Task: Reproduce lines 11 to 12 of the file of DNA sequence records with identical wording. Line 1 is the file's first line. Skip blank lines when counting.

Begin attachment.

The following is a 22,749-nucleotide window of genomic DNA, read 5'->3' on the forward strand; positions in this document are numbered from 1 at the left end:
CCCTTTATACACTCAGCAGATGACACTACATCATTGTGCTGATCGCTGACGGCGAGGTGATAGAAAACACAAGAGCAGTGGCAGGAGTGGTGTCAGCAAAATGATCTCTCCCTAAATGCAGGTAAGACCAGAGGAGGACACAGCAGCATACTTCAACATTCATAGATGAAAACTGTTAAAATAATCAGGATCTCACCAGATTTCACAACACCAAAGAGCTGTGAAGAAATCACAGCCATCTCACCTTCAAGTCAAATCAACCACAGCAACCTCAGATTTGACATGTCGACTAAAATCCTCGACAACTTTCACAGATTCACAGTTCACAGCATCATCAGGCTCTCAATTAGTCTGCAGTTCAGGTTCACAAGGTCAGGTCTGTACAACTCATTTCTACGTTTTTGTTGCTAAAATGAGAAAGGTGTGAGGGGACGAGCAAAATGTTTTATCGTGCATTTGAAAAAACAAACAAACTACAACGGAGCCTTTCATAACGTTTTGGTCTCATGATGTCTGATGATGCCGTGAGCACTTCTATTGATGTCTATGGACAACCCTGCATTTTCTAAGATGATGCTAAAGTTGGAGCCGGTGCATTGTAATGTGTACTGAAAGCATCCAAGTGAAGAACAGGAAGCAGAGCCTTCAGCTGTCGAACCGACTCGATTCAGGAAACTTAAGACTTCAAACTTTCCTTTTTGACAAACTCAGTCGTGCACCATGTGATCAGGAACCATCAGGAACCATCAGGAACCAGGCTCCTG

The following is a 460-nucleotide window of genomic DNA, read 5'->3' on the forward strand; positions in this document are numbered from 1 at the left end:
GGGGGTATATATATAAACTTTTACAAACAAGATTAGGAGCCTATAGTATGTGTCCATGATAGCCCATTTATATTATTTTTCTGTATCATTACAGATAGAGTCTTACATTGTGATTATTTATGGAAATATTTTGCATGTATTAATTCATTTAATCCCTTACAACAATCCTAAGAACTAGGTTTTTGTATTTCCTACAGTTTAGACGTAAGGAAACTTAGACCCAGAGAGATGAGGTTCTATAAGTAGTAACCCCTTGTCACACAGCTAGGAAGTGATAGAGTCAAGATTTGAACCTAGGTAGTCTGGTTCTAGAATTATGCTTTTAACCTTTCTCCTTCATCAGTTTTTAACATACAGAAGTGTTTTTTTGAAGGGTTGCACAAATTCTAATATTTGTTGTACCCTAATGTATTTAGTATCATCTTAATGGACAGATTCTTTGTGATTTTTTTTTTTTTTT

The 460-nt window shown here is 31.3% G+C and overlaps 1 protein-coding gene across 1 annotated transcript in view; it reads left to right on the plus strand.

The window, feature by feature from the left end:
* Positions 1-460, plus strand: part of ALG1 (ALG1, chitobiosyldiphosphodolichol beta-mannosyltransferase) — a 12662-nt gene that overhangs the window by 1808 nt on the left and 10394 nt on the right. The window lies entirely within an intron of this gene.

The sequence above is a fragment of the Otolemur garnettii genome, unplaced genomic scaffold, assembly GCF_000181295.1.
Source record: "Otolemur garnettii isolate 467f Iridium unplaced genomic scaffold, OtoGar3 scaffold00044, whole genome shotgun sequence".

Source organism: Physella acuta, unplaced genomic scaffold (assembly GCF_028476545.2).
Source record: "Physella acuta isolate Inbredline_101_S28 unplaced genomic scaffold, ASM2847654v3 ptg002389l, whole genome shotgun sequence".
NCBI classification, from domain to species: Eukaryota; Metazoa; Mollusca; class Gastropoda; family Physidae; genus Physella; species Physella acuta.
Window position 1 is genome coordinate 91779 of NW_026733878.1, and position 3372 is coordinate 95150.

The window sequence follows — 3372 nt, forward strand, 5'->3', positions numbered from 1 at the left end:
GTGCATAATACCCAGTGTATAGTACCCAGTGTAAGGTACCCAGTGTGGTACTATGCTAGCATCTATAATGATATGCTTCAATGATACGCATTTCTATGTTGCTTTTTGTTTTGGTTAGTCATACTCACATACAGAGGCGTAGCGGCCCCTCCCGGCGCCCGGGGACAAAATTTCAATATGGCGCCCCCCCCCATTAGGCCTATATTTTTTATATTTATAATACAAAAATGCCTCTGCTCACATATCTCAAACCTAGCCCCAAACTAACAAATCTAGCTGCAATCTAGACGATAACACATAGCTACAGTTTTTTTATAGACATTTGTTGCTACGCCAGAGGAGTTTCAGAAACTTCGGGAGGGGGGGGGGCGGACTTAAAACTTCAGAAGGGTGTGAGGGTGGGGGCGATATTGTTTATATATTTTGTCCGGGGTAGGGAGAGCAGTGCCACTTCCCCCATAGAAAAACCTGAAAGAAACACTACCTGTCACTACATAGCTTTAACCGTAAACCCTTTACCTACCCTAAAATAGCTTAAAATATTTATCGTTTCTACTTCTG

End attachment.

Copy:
Source record: "Physella acuta isolate Inbredline_101_S28 unplaced genomic scaffold, ASM2847654v3 ptg002389l, whole genome shotgun sequence".
NCBI classification, from domain to species: Eukaryota; Metazoa; Mollusca; class Gastropoda; family Physidae; genus Physella; species Physella acuta.